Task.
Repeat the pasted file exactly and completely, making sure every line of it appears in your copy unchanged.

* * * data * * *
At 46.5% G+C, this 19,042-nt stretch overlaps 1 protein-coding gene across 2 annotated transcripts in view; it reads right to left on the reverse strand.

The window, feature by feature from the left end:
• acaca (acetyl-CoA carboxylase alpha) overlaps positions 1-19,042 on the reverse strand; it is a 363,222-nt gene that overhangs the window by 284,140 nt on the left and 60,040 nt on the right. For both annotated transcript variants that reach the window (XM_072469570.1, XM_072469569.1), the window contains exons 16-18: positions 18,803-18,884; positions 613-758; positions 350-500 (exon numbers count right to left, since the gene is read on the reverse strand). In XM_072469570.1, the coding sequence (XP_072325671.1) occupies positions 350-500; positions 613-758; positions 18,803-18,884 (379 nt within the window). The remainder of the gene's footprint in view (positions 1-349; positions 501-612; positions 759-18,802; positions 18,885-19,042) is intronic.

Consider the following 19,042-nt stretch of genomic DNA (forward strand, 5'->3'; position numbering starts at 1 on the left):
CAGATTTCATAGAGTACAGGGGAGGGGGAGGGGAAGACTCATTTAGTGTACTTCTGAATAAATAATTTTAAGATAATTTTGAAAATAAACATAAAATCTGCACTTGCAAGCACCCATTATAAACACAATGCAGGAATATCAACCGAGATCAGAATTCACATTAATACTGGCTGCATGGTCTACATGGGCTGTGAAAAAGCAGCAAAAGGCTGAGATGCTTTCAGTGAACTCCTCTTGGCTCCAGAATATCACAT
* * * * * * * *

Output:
At 46.5% G+C, this 19,042-nt stretch overlaps 1 protein-coding gene across 2 annotated transcripts in view; it reads right to left on the reverse strand.

The window, feature by feature from the left end:
• acaca (acetyl-CoA carboxylase alpha) overlaps positions 1-19,042 on the reverse strand; it is a 363,222-nt gene that overhangs the window by 284,140 nt on the left and 60,040 nt on the right. For both annotated transcript variants that reach the window (XM_072469570.1, XM_072469569.1), the window contains exons 16-18: positions 18,803-18,884; positions 613-758; positions 350-500 (exon numbers count right to left, since the gene is read on the reverse strand). In XM_072469570.1, the coding sequence (XP_072325671.1) occupies positions 350-500; positions 613-758; positions 18,803-18,884 (379 nt within the window). The remainder of the gene's footprint in view (positions 1-349; positions 501-612; positions 759-18,802; positions 18,885-19,042) is intronic.

Consider the following 19,042-nt stretch of genomic DNA (forward strand, 5'->3'; position numbering starts at 1 on the left):
CAGATTTCATAGAGTACAGGGGAGGGGGAGGGGAAGACTCATTTAGTGTACTTCTGAATAAATAATTTTAAGATAATTTTGAAAATAAACATAAAATCTGCACTTGCAAGCACCCATTATAAACACAATGCAGGAATATCAACCGAGATCAGAATTCACATTAATACTGGCTGCATGGTCTACATGGGCTGTGAAAAAGCAGCAAAAGGCTGAGATGCTTTCAGTGAACTCCTCTTGGCTCCAGAATATCACAT